More than £50m of charitable income accounted for following Commission inquiry

Melanie May | 17 October 2019 | News

More than £50 million of charitable income has been accounted for, and 28 charities removed from the register, following action by the Charity Commission.
The Charity Commission this week published the results of its pre-inquiry and class inquiry work into charities that had failed to file financial information with the regulator for two or more years in the last five years. In total, the action has seen £51,615,231 of charitable income accounted for, with 97 charities addressing their failure to file and submit their outstanding annual documents.
Overall, the Commission engaged with 125 charities. During the pre-inquiry stage charities received a final warning that they would be placed into the inquiry if they fail to submit outstanding annual documents by a specified date. This resulted in 69 charities responding with over £37 million of charitable income being accounted for.
During the inquiry period, a further 28 submitted their outstanding documents, resulting in around £14.5 million of charitable income being accounted for.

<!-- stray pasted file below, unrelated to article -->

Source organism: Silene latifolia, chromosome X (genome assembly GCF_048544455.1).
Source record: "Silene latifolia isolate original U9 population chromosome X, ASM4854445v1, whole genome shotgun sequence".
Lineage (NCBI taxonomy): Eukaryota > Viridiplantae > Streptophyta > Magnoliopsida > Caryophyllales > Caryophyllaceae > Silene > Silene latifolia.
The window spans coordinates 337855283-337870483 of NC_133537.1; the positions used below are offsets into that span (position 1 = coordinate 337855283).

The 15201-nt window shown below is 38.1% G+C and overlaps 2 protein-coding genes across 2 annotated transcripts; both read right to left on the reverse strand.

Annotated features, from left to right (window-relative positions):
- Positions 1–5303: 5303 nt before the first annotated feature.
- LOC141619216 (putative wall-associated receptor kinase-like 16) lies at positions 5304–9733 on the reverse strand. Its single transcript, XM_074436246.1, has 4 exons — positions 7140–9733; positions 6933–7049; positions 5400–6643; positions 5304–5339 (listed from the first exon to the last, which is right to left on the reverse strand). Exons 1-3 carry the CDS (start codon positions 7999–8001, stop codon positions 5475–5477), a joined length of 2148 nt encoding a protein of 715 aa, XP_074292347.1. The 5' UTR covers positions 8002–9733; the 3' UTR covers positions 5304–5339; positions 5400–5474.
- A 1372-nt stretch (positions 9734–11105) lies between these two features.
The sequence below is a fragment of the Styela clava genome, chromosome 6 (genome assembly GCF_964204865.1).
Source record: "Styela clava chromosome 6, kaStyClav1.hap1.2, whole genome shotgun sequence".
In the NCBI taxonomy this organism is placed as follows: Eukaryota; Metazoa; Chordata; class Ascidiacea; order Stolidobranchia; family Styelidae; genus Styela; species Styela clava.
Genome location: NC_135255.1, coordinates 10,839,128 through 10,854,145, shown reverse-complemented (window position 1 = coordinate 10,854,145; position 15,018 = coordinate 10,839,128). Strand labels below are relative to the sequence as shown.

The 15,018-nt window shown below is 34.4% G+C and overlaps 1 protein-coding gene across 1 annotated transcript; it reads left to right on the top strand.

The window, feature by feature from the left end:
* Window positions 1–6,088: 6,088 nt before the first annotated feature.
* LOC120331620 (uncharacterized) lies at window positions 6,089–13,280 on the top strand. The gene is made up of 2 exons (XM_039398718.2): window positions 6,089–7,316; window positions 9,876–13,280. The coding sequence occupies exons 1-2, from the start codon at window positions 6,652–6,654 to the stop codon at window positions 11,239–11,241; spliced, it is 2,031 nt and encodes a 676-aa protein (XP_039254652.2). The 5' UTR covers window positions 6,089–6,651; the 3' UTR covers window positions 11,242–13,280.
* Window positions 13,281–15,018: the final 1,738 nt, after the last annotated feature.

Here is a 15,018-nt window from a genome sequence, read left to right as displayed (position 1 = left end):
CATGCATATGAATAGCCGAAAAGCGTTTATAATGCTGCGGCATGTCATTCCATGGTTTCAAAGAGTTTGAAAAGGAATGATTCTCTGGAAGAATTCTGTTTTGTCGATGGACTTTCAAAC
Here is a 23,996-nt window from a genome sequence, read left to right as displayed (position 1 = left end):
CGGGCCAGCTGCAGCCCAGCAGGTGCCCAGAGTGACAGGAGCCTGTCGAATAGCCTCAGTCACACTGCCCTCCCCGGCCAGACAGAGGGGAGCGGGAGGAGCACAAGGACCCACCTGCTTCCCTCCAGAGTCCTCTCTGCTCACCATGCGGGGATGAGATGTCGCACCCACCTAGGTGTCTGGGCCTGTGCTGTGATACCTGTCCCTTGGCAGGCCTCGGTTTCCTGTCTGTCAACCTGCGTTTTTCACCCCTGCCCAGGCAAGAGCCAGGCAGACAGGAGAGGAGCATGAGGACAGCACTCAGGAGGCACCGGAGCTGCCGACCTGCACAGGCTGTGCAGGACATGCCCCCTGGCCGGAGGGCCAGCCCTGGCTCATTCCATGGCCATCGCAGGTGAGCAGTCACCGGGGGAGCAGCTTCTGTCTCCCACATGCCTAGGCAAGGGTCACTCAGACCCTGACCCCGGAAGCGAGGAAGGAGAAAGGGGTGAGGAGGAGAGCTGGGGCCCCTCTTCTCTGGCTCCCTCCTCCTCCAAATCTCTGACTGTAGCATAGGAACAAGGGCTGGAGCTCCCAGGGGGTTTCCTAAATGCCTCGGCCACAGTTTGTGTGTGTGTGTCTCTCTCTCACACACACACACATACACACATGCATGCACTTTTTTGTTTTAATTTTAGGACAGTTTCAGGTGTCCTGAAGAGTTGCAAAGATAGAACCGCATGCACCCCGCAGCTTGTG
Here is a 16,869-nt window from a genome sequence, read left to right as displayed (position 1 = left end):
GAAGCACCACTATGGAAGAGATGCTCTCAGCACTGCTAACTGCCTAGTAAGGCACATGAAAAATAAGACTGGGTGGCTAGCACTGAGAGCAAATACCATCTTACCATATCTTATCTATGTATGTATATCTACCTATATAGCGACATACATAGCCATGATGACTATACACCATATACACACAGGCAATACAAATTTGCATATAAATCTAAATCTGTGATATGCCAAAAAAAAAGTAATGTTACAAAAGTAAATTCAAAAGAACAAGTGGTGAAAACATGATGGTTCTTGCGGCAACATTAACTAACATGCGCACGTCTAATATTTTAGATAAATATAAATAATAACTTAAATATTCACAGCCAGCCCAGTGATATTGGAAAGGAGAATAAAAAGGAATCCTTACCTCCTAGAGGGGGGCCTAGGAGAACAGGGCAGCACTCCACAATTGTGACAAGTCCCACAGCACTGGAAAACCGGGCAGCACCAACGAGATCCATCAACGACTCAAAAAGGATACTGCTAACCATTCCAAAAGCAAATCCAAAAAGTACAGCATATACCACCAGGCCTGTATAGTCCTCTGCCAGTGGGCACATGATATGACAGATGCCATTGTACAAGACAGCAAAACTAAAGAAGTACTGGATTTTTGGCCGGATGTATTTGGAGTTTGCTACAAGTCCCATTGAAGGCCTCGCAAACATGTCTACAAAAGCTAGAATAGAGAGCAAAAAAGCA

Another 28 charities were found to have ceased to exist or to operate, and were removed from the register.
Amy Spiller, Head of Investigations Team at the Charity Commission said:

“I am pleased that our intervention has resulted in charities putting right their default, and that we have been able to account for significant sums which charities can use to do good and make people’s lives better.
“Generous donors have a right to be able to see clearly how their money is being spent, and be assured that they are going to their intended causes. This inquiry should serve as a reminder to all charities of the need to comply with their important legal duties, or inform us if they are no longer operating.
“We are committed to informing public choice about charities. Charities must lead the way here and evidence how they are delivering on their charitable mission and purpose through financial information that they make available. “This is vital if charities are to meet legitimate public expectations around transparency and accountability.”

The full report is available on GOV.UK.

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